Let’s talk about the shelf life, spoilage, and storage of bone broth.
Say your canned bone broth has been opened for a few days, and you’re wondering how long bone broth lasts in the fridge.
Or you found an unopened boxed broth when organizing your pantry, and it’s a couple of months past the date on the label. Does bone broth go bad, and if so, how do you tell?
If that sounds like you, you’re in the right place.
But before we get into the nitty-gritty, let’s briefly touch upon the differences between regular and bone broth and how they play out in store-bought and homemade broths. That’ll make everything else in this article much easier to grasp.
Table of Contents
- Bone Broth vs. Regular Broth
- Does Bone Broth Go Bad?
- How Long Does Bone Broth Last in the Fridge?
- How to Tell if Bone Broth Is Bad?
- Do You Need to Refrigerate Bone Broth?
- Can You Freeze Bone Broth?
- How to Reheat Bone Broth
- Bone Broth Storage, Shelf Life, and Spoilage Summary
Bone Broth vs. Regular Broth
There isn’t any clear definition of what is a bone broth, and at which point your regular chicken or beef broth becomes a bone broth. And in the case of store-bought broth, these can be pretty similar, depending on the brand you buy.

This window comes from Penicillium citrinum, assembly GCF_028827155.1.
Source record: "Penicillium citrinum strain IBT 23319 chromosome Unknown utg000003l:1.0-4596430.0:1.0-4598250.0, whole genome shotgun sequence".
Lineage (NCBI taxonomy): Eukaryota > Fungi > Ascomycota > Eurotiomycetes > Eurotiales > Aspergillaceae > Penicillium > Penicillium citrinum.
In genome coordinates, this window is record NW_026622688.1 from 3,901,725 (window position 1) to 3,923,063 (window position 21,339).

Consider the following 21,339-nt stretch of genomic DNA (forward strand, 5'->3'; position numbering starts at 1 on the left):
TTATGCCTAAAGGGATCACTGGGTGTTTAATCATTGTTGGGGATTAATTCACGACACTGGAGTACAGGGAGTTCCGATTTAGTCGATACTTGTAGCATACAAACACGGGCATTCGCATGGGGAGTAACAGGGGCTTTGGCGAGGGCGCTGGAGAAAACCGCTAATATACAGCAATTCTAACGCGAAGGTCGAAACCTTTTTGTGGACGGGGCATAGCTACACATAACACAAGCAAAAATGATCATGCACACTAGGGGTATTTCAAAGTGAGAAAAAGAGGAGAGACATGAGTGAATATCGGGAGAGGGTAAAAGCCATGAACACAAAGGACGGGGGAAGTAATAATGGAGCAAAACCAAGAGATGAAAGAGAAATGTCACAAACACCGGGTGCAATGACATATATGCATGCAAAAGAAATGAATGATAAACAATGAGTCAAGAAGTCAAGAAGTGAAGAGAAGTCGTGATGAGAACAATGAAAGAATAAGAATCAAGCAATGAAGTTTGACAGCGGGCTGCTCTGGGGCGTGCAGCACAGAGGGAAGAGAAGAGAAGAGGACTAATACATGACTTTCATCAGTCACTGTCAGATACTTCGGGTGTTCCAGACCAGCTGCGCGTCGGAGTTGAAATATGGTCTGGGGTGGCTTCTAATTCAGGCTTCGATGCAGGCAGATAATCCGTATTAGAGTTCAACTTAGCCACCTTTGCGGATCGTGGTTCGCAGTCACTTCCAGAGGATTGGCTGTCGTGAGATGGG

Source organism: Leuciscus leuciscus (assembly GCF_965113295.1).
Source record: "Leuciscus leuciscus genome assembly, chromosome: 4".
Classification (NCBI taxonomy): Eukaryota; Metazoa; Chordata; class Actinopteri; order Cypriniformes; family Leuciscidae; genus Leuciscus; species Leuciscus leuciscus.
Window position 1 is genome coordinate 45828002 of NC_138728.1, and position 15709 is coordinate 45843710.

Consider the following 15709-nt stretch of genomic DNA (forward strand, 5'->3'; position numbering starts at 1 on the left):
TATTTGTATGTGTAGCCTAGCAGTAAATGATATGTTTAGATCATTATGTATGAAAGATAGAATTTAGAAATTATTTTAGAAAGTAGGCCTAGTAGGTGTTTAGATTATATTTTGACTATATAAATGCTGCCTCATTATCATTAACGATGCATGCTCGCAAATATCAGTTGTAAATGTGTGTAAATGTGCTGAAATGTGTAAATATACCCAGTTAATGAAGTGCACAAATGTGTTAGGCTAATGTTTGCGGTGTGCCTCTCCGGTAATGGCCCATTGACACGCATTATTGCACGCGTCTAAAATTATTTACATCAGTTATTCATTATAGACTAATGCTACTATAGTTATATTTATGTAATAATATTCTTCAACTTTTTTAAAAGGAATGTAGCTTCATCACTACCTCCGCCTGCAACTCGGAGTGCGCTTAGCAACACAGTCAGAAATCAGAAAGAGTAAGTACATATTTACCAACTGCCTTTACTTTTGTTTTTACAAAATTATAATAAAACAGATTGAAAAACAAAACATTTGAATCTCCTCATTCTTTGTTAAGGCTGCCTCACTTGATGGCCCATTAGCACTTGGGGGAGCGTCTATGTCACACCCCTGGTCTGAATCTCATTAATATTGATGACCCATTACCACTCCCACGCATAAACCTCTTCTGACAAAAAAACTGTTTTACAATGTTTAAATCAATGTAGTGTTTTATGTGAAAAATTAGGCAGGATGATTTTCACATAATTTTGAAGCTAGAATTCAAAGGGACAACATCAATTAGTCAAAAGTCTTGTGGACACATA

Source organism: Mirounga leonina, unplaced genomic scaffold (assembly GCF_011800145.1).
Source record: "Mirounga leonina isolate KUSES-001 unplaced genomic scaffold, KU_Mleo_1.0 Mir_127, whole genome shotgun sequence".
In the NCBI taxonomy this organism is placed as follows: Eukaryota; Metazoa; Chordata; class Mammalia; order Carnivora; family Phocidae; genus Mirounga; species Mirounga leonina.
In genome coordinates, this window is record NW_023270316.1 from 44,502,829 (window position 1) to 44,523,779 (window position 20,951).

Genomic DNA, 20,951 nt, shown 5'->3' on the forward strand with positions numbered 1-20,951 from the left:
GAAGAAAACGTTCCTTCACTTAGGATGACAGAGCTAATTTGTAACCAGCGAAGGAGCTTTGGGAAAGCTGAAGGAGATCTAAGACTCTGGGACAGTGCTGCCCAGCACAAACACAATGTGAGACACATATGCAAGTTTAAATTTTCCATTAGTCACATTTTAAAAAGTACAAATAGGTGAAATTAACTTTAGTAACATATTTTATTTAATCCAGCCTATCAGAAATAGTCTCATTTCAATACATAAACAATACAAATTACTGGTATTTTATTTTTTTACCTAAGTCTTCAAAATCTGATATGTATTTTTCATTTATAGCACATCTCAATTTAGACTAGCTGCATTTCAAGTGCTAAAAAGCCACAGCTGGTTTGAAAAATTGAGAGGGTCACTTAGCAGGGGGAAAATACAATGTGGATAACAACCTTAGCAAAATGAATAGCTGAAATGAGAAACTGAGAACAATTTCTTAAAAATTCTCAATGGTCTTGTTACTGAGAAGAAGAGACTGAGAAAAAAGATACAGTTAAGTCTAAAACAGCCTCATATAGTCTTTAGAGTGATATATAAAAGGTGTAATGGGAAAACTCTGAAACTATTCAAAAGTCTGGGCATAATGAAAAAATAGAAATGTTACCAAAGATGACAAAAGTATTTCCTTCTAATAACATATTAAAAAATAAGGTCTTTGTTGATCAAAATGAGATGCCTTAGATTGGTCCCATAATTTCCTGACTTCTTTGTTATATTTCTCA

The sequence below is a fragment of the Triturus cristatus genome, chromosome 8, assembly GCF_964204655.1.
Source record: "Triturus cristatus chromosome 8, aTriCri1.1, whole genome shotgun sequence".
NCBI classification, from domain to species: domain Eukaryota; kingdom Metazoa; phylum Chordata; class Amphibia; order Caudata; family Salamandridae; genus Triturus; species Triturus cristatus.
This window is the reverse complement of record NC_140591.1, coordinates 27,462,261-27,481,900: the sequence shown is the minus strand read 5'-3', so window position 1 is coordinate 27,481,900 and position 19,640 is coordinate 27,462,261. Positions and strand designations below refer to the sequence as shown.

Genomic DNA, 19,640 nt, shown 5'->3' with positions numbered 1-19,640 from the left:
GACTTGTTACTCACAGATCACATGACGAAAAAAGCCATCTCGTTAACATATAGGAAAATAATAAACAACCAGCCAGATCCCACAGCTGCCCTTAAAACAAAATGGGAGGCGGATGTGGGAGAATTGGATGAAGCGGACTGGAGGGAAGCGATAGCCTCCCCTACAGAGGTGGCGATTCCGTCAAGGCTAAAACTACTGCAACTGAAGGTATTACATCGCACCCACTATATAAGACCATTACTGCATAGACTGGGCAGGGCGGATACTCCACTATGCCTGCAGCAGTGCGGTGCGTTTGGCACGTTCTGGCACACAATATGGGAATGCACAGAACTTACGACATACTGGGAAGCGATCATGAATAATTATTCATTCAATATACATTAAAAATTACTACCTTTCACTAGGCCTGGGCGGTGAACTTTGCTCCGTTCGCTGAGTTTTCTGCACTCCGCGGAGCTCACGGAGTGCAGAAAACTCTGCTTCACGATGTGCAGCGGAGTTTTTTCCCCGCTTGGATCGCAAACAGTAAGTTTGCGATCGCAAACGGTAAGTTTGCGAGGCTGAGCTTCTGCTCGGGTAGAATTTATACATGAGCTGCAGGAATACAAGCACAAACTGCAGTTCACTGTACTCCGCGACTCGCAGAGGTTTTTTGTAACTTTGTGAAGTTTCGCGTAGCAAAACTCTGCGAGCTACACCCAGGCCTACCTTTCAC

In general, bone broth should be made by simmering bones for hours instead of boiling meat (with some bones) for a short period. And while regular beef and chicken broth are quite thin, proper bone broth should be thick and jelly-like due to the gelatin it gets from the bones.
Now, that jelly-like consistency is typical for homemade bone broth. But if you’re buying it in the grocery store, in most cases, it’s going to be only a bit thicker than regular broth, and that’s it.
In other words, don’t be surprised if your store-bought bone broth tastes and looks like regular broth, but also don’t freak out if your jar contains a gel-like substance that’s not liquid at all.
Last but not least, you can make bone broth from pretty much any bones, as long as they’re gelatin rich and you can get some minerals out of them. So most brands sell “chicken bone broth” and “beef bone broth,” but some might use a mix of both and label it “bone broth.”
Does Bone Broth Go Bad?
Canned and boxed bone broth typically has a shelf life of between six months and two years. And it usually keeps for at least another three months beyond the printed date, if not longer.
If you store the can or box in a cool and dark place away from heat sources and make sure the seal stays untouched, the broth will likely last much longer.